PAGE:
I had thought that after a couple of weeks of relative quiet it would be in everybody’s best interest to simply ignore the provocative and childish videos that may, on occasion, cause offence in Thailand. I was wrong.
Apparently, Thailand’s junta-installed government now plans to charge YouTube with lèse majesté. The International Herald Tribune has some details.
It reports that:
Sitthichai Phokai-udom, the minister of information and communications technology, told The Associated Press that a suit would be lodged with a Thai court next week on charges of lese majeste, or offense against the monarchy, which is a crime in Thailand.
The minister said refusal to remove the clip on grounds of free flow of communication was “total hypocrisy” since the YouTube owners Google censored their operation to gain access to the market in China.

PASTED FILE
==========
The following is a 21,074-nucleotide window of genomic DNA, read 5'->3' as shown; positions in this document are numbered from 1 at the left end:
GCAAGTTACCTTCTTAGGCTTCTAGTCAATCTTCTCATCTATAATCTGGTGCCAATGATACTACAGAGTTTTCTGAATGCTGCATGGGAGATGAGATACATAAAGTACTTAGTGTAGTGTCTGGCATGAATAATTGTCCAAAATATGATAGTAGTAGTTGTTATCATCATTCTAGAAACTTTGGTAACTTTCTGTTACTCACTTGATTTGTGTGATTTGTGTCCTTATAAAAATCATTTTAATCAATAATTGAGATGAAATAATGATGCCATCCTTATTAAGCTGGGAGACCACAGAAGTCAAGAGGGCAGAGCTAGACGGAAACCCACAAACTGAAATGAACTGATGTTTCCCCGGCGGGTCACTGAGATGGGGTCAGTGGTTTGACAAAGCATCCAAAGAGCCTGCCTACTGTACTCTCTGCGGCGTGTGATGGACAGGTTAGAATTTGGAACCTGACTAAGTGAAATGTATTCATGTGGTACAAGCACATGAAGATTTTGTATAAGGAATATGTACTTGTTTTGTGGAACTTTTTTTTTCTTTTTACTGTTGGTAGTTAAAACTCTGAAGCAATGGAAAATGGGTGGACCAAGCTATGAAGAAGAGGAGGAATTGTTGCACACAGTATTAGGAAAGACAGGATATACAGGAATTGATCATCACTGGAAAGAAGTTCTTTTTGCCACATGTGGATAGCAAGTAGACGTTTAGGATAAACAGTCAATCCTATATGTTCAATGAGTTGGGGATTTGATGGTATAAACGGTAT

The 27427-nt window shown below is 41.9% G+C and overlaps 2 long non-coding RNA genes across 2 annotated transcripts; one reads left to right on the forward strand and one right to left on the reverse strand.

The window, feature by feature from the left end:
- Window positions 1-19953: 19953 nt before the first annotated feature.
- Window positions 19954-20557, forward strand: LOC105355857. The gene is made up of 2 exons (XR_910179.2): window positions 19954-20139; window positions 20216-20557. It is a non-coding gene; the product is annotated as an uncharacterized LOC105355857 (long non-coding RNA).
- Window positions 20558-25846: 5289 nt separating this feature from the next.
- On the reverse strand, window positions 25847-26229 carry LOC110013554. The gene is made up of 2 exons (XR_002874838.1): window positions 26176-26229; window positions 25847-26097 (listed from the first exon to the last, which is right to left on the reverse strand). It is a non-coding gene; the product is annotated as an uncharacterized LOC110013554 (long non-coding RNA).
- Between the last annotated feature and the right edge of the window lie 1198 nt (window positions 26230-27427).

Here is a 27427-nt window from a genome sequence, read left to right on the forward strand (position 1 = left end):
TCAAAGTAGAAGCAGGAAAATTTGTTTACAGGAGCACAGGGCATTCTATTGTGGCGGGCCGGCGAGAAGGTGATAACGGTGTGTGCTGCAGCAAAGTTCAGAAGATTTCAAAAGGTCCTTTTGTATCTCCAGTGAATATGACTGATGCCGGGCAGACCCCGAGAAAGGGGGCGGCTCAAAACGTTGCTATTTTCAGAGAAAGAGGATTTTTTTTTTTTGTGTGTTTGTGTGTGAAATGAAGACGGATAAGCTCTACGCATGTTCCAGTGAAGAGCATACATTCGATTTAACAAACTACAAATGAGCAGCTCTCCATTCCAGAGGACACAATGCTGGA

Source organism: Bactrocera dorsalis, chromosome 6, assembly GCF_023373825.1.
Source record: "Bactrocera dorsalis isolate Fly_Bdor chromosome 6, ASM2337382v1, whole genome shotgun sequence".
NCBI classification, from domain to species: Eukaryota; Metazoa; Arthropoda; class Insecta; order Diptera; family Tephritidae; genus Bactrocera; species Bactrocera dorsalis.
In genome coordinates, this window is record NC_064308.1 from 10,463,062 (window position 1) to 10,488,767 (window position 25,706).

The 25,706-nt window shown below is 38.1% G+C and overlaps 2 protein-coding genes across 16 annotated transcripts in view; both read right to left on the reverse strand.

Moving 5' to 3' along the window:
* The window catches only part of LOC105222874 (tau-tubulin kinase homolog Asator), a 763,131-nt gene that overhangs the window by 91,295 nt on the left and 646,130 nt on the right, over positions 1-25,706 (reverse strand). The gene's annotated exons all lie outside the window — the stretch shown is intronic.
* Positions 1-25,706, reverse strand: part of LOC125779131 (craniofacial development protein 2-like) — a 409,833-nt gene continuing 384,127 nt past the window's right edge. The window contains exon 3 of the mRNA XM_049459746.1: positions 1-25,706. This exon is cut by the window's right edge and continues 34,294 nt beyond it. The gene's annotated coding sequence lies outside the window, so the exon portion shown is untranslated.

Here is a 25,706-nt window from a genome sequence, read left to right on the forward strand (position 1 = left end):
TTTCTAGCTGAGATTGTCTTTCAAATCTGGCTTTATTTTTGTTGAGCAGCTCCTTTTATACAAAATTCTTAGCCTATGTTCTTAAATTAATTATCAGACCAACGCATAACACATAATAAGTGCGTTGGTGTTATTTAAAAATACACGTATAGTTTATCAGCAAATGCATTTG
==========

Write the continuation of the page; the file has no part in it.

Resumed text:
“Thailand is a fairly small country and not the economic or military powerhouse, so we are at the mercy of the greedy businessman in America,” he said.
He said the legal action was a cultural issue, not a political one, because “the majority of the Thai people feel deeply insulted by this video clip.”
In another report the Minister reportedly justified the blocking of websites in Thailand by saying that “though non-elected, the government was more democratic” than Thaksin’s popularly supported administration.
In response to these statements the questions are many: Will Google ever contest these charges in a Thai court? What would the consequence of a successful prosecution be? If Google/YouTube actually presents itself in a Thai court how closely will the world watch? Does the junta just want to continually draw attention to any and all perceived slights? Is that their tactic?
This ongoing saga shows no sign of ending any time soon. Who knows what will happen next?